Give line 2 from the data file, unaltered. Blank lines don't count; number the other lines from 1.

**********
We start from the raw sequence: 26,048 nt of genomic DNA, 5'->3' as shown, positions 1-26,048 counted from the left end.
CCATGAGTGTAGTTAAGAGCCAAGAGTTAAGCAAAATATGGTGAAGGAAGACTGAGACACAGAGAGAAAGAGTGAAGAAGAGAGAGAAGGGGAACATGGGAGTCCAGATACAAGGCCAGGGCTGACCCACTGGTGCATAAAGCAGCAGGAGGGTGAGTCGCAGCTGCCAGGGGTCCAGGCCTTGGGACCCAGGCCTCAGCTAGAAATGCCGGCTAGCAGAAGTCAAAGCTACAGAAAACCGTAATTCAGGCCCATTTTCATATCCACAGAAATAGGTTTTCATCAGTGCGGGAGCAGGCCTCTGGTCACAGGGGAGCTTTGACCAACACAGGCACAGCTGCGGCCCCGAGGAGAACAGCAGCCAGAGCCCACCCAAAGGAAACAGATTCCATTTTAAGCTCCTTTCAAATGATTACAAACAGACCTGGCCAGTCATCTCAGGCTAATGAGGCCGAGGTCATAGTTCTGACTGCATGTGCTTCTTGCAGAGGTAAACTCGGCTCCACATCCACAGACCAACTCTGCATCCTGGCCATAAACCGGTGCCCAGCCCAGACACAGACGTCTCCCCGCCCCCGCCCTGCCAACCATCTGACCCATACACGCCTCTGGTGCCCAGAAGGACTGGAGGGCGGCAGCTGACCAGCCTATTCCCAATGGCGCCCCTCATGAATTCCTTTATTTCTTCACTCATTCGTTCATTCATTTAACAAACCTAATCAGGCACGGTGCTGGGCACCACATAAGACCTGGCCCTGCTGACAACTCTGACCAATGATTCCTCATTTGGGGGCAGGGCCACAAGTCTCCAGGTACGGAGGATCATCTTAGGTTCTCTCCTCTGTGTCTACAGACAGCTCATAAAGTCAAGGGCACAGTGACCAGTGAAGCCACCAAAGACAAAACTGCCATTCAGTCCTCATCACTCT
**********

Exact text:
CCATGAGTGTAGTTAAGAGCCAAGAGTTAAGCAAAATATGGTGAAGGAAGACTGAGACACAGAGAGAAAGAGTGAAGAAGAGAGAGAAGGGGAACATGGGAGTCCAGATACAAGGCCAGGGCTGACCCACTGGTGCATAAAGCAGCAGGAGGGTGAGTCGCAGCTGCCAGGGGTCCAGGCCTTGGGACCCAGGCCTCAGCTAGAAATGCCGGCTAGCAGAAGTCAAAGCTACAGAAAACCGTAATTCAGGCCCATTTTCATATCCACAGAAATAGGTTTTCATCAGTGCGGGAGCAGGCCTCTGGTCACAGGGGAGCTTTGACCAACACAGGCACAGCTGCGGCCCCGAGGAGAACAGCAGCCAGAGCCCACCCAAAGGAAACAGATTCCATTTTAAGCTCCTTTCAAATGATTACAAACAGACCTGGCCAGTCATCTCAGGCTAATGAGGCCGAGGTCATAGTTCTGACTGCATGTGCTTCTTGCAGAGGTAAACTCGGCTCCACATCCACAGACCAACTCTGCATCCTGGCCATAAACCGGTGCCCAGCCCAGACACAGACGTCTCCCCGCCCCCGCCCTGCCAACCATCTGACCCATACACGCCTCTGGTGCCCAGAAGGACTGGAGGGCGGCAGCTGACCAGCCTATTCCCAATGGCGCCCCTCATGAATTCCTTTATTTCTTCACTCATTCGTTCATTCATTTAACAAACCTAATCAGGCACGGTGCTGGGCACCACATAAGACCTGGCCCTGCTGACAACTCTGACCAATGATTCCTCATTTGGGGGCAGGGCCACAAGTCTCCAGGTACGGAGGATCATCTTAGGTTCTCTCCTCTGTGTCTACAGACAGCTCATAAAGTCAAGGGCACAGTGACCAGTGAAGCCACCAAAGACAAAACTGCCATTCAGTCCTCATCACTCT